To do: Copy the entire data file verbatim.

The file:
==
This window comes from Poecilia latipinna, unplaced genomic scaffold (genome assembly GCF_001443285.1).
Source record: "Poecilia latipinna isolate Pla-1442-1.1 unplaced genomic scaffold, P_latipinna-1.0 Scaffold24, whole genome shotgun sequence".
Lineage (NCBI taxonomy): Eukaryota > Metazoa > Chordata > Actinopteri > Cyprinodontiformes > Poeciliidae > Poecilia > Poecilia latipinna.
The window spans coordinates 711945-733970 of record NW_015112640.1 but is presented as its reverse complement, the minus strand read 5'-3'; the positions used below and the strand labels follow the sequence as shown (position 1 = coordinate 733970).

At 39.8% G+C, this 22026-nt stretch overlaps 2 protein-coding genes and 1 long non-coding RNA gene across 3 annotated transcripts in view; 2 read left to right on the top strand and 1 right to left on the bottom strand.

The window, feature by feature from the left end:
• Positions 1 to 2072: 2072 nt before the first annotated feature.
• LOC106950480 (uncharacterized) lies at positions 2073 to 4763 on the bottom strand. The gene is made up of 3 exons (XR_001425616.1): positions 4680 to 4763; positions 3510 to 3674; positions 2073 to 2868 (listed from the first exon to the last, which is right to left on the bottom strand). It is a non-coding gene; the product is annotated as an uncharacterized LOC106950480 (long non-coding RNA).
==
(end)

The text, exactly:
This window comes from Poecilia latipinna, unplaced genomic scaffold (genome assembly GCF_001443285.1).
Source record: "Poecilia latipinna isolate Pla-1442-1.1 unplaced genomic scaffold, P_latipinna-1.0 Scaffold24, whole genome shotgun sequence".
Lineage (NCBI taxonomy): Eukaryota > Metazoa > Chordata > Actinopteri > Cyprinodontiformes > Poeciliidae > Poecilia > Poecilia latipinna.
The window spans coordinates 711945-733970 of record NW_015112640.1 but is presented as its reverse complement, the minus strand read 5'-3'; the positions used below and the strand labels follow the sequence as shown (position 1 = coordinate 733970).

At 39.8% G+C, this 22026-nt stretch overlaps 2 protein-coding genes and 1 long non-coding RNA gene across 3 annotated transcripts in view; 2 read left to right on the top strand and 1 right to left on the bottom strand.

The window, feature by feature from the left end:
• Positions 1 to 2072: 2072 nt before the first annotated feature.
• LOC106950480 (uncharacterized) lies at positions 2073 to 4763 on the bottom strand. The gene is made up of 3 exons (XR_001425616.1): positions 4680 to 4763; positions 3510 to 3674; positions 2073 to 2868 (listed from the first exon to the last, which is right to left on the bottom strand). It is a non-coding gene; the product is annotated as an uncharacterized LOC106950480 (long non-coding RNA).